Saying that the boy hung on "like" death is an example of a simile. Line 4 Such waltzing was not easy. This line wraps up the first stanza. In what could be a happy moment, father and son dancing, we see that it's kind of tricky for the son to hold on to his drunken father. Also, if the waltz of this poem is a metaphor for their father-son relationship, this could show that it's not easy to dance between loving and fearing his father's power Lines 5-6 We romped until the pans Slid from the kitchen shelf; This is not a quiet, stately waltz, but a romp!
“Reunion” by John Cheever is a short story about Charlie who hasn’t seen his father since his parents’ divorce. So on his way back to his mother’s house he schedules a lunch with his father. Yet Charlie’s view on his father changes when his father continually has problems controlling his bad attitude. In “Powder and “Reunion” the authors use father/son relationships, point of view and conflict to portray to the reader that almost all father and son relationships have their flaws. In the two short stories it seems as if the sons’ relationships with their father were quite different, but they also had their similarities because both of them cared for their son.
I recall being 5 years old when I was sleeping with my older brother and my father came home drunk and out of his mind, arguing and fighting with my mother. He didn’t need a reason to be mad, he just had to leave and have a few drinks to set him off. My mother went to our room, woke us up and took us out of the house; my father went into a rampage and started breaking mirrors and throwing stuff on the walls. It is a few years later, when I realized that we didn’t had to go through all that. As the years kept going by, my father had moments of sobriety and converted to Christianity; however, it was a vicious circle.
In reading the fiction story “Killings” written by Andre Dubus, you think the two characters Matt Fowler and Richard Strout are very different. Dubus has the reader sympathetic towards Matt though the tragic death of his son Frank, and less feelings towards Richard. However, midway through the story you begin to compare Fowler and Strout and how they; love their family deeply, want revenge on the wrong that was done to them, and seek out homicidal justice. Matt Fowler’s love for his family is evident. I believe that Dubus wants us to know that Fowler loved his wife.
This year, I’ll do it, you think, I’ll get that slimy old vermin. Last year, you had tried to keep the fireplace on all night to roast Santa, but it was easily circumvented by pouring water down the chimney. Before that was an intricate series of traps on your roof which were easily flown over. before that it was just you, standing alone with a garden hoe, but you fell asleep halfway through waiting. Unlike everyone in this disturbingly jolly world, you completely despised Santa.
Through this we see that all three boys respect their parents and all look up to their father as someone they want to be like when they are older. This represents the significance of family and the bond between a father and son which Australians are able to relate to. Australians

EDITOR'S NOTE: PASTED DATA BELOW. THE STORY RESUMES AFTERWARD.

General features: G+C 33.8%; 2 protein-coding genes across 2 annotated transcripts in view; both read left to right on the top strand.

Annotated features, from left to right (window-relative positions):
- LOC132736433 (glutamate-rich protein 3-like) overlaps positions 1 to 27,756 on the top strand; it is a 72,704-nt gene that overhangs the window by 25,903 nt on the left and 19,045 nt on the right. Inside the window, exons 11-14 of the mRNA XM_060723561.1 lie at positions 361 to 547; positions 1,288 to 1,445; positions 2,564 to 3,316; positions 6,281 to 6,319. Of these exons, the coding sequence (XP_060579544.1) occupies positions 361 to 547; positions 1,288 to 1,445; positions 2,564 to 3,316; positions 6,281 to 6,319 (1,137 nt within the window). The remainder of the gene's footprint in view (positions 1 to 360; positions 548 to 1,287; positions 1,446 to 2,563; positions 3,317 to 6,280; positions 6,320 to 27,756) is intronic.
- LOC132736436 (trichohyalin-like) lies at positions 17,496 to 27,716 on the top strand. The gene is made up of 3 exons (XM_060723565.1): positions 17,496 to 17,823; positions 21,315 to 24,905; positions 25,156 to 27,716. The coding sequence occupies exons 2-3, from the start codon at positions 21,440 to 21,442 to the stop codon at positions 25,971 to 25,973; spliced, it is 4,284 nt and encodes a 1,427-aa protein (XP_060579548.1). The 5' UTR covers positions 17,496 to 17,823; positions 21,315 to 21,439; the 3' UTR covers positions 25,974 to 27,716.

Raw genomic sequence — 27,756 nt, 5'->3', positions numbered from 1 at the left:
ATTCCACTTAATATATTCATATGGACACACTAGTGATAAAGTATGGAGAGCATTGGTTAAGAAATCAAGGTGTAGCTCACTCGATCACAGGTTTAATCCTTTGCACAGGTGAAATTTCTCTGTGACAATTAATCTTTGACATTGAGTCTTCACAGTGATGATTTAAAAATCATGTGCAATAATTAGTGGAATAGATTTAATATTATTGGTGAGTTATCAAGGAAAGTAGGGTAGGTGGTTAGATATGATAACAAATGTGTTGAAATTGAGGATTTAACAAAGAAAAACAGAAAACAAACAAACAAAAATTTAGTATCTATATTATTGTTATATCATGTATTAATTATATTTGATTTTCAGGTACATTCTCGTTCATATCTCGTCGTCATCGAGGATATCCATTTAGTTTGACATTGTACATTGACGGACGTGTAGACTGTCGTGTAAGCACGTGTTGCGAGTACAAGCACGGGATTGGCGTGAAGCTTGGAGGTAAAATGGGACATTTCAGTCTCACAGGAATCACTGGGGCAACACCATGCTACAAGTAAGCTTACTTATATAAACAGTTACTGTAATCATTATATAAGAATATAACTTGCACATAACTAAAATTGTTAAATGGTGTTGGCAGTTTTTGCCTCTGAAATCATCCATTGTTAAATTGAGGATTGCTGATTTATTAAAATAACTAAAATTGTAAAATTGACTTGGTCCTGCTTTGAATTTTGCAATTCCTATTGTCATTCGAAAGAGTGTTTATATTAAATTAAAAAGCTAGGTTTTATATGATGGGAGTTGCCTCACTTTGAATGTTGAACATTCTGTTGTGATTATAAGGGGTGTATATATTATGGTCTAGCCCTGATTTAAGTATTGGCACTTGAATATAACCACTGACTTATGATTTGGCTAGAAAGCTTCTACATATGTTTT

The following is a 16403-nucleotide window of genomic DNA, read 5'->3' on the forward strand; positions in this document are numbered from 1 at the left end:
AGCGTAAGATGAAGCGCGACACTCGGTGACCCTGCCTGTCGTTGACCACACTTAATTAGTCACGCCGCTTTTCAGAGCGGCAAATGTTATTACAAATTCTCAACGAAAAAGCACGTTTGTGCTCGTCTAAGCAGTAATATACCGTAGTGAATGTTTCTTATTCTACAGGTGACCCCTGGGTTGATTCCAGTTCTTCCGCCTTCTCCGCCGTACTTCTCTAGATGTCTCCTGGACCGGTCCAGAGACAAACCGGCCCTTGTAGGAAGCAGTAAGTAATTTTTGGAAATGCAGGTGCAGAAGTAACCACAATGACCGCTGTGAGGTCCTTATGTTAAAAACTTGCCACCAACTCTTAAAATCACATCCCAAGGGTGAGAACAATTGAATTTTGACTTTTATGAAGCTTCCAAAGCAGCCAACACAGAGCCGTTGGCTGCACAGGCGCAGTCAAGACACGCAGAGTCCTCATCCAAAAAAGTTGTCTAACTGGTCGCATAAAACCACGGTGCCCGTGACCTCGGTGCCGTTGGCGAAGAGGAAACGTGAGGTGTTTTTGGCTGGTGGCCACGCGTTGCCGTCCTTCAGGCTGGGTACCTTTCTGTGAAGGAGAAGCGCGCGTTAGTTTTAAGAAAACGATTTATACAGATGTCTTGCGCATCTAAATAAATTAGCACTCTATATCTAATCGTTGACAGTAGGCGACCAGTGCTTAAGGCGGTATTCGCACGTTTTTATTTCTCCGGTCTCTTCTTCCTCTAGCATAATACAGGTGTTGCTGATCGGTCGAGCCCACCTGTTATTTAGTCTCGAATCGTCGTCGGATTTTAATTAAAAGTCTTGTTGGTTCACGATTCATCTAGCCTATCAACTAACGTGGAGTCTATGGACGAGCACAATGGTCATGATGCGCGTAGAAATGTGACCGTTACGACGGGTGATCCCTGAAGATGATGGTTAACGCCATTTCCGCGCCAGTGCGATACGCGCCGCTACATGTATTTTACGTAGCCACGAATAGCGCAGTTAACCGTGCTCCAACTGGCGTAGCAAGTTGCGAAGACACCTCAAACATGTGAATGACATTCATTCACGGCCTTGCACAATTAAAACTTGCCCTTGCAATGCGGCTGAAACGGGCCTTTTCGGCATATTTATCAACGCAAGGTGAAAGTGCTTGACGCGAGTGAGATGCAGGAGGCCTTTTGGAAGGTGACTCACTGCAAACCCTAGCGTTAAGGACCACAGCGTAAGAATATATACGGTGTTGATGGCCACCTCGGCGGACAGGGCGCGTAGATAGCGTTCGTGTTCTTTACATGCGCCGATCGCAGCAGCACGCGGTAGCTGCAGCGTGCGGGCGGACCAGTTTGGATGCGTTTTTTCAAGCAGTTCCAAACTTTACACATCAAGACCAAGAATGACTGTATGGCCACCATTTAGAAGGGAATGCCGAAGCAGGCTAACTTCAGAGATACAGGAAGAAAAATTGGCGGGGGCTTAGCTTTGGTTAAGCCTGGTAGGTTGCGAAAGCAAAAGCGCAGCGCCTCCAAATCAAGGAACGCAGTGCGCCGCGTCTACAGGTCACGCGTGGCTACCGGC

A Father’s Love The poem “Those Winter Sundays” by Robert Hayden is a result of the speaker’s reflection on his past experiences with his father. Hayden shows all the little things the father did for his family and how the speaker took them for granted. Looking back, the speaker now realizes and understands what the father had really gone through for him. The descriptions Hayden uses express both directly and indirectly the idea of unseen love. Hayden goes into detailed explanations of examples of the father’s devoted love.
Smoke Signals The film opened with such tragedy as Thomas’ mother and father died due to a fire in their home. Thomas was always telling stories and joking while Victor was more quite and assertive . Both boys faced difficulties during their youth and never really got along until they embarked on a journey to collect Arnold's remains. I thought the entire trip was very noble and inspiring. Both boys learned a lot about themselves and each other.
Those winter Sundays By Robert Hayden Sundays too my father got up early and put his clothes on in the blueblack cold, then with cracked hands that ached from labor in the weekday weather made banked fires blaze. No one ever thanked him. I’d wake and hear the cold splintering, breaking. When the rooms were warm, he’d call, and slowly I would rise and dress, fearing the chronic angers of that house, Speaking indifferently to him, who had driven out the cold and polished my good shoes as well. What did I know, what did I know of love’s austere and lonely offices?
The modern reader may be struck by the neighbours' driving the young Seamus home - his parents may not have a car (quite usual then - Heaney was born in 1939, and is here at boarding school, so this is the 1950s) or, more likely, were too busy at home, and relied on their neighbours to help. The father, apparently always strong at other funerals, is distraught (very upset) by his child's death, while the mother is too angry to cry. “Big Jim” (apparently a family friend) makes an unfortunate pun - he means to speak of a metaphorical “blow”, of course. The young Seamus is made uneasy by the baby's happiness on seeing him, by hand shaking and euphemisms (evasions, like “Sorry for my trouble”), and by whispers about him. When late at night the child's body is returned Heaney sees this as “the corpse” (not a person).